Tuesday, January 4, 2022

Sam Moss: “Blues Approved” (2022) CD Review

Last year, guitarist Sam Moss was honored on the Winston-Salem Walk Of Fame, both for his talent and for the influence his guitar store had on the local music scene. The store was a place where other musicians found inspiration as well as instruments, where they were mentored and soaked up some of the owner’s music knowledge and passion. That store closed in 2005, and Sam Moss died in 2007. But recently an unreleased Sam Moss album was discovered and is getting a release, so those of us outside that area will have a chance to appreciate this guy’s ability on the guitar, as well as his singing and songwriting. Most of the tracks on Blues Approved were recorded in 1977, and feature Mitch Easter on drums, though a few were recorded at later sessions. The songs are a mix of covers and original compositions. Chris Stamey, who produced and mixed this release, provides some of the liner notes for this disc, including biographical information. Mitch Easter also shares some memories about the 1977 sessions, which took place in his home. Musicians Henry Heidtmann and Jay Johnson talk about the later sessions, and Ed Bumgardner provides the rest of the liner notes, including the reason for the album’s title. The liner notes booklet also includes several photos.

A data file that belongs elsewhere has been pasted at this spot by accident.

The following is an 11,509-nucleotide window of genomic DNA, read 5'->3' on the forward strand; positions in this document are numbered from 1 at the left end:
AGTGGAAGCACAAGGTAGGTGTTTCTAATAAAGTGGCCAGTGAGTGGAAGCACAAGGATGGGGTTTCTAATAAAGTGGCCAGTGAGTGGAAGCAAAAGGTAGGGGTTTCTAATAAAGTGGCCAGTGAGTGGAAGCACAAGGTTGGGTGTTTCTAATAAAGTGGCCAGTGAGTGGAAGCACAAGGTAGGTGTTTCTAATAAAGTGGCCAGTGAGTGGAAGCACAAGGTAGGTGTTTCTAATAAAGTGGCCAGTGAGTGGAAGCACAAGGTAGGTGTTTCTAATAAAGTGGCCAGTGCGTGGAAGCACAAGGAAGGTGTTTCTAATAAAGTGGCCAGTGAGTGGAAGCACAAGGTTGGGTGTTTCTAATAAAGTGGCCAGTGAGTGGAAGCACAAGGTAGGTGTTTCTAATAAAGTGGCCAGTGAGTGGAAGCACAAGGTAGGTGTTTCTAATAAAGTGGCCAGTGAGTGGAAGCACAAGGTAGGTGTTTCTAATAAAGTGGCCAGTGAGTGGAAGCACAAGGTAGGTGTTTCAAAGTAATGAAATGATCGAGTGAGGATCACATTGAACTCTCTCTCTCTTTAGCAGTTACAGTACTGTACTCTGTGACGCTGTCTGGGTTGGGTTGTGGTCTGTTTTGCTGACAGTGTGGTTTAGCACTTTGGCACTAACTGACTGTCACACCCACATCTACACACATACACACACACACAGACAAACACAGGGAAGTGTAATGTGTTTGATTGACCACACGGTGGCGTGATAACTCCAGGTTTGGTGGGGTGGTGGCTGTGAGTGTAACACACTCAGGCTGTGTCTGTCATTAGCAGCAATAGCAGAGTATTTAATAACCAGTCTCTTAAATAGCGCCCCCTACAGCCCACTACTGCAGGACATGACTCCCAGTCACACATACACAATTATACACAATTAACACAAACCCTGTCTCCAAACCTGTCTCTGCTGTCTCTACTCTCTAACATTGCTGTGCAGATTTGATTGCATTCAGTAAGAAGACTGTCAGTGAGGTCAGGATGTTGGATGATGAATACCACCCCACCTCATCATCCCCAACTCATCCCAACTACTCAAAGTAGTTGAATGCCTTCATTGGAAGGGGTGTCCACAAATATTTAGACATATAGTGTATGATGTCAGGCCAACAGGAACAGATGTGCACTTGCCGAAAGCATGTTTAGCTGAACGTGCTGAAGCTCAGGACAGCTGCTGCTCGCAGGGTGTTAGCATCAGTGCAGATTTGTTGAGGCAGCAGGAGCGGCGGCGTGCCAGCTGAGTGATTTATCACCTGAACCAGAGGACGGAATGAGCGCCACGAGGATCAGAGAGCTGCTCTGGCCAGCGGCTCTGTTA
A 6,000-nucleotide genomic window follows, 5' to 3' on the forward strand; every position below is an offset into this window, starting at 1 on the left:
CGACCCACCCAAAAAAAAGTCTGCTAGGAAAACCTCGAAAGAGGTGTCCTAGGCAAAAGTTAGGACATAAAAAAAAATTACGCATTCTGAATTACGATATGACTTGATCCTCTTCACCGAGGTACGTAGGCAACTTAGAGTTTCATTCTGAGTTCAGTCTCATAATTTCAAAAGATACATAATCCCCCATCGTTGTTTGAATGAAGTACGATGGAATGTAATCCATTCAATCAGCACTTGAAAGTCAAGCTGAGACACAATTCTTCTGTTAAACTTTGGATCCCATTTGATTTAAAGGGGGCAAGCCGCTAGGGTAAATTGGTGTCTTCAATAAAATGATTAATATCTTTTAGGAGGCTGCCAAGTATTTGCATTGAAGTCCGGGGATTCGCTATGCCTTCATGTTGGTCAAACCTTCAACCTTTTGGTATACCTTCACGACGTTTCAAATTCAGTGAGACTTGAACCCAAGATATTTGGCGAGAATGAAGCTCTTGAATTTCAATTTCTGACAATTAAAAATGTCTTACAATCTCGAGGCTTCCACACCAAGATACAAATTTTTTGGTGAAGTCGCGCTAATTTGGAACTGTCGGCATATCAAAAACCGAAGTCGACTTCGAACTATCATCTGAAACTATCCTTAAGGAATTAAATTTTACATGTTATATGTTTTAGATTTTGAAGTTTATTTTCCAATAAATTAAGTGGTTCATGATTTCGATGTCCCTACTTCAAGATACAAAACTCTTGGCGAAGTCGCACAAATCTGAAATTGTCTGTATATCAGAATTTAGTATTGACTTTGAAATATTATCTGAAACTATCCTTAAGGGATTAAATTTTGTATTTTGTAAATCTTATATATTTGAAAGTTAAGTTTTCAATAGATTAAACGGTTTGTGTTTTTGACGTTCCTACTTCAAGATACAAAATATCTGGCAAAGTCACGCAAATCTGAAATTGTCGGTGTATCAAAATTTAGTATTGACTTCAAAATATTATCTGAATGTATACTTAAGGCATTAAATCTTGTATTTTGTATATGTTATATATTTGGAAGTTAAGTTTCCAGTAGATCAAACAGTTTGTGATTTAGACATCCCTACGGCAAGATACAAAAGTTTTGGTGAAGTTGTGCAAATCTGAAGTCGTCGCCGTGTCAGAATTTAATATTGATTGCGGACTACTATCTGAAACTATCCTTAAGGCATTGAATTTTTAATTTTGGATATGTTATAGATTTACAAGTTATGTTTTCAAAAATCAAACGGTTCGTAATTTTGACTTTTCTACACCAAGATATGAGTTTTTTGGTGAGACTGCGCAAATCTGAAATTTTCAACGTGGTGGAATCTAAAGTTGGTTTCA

The album opens with “Rooster Blood,” an original blues number with a good groove. Sam Ross plays bass in addition to guitar at the 1977 sessions. “You know you’re not bad-looking, baby/Good for talking to/You never let me down/Keep me up when I feel blue.” This track features plenty of good guitar work, of course. And the addition of Crispin Cioe on saxophone gives another layer to this totally enjoyable tune. That’s followed by another original song, “King Of My Hill,” with a slower groove and a good, soulful vocal performance. “Yeah, yeah, I’ll take some good, good whisky too/I’m going to take my guitar here, baby/But I’m not taking you.” This is such a cool track, one of my personal favorites of this release. “Nobody can touch me now/I’m the king of my hill.”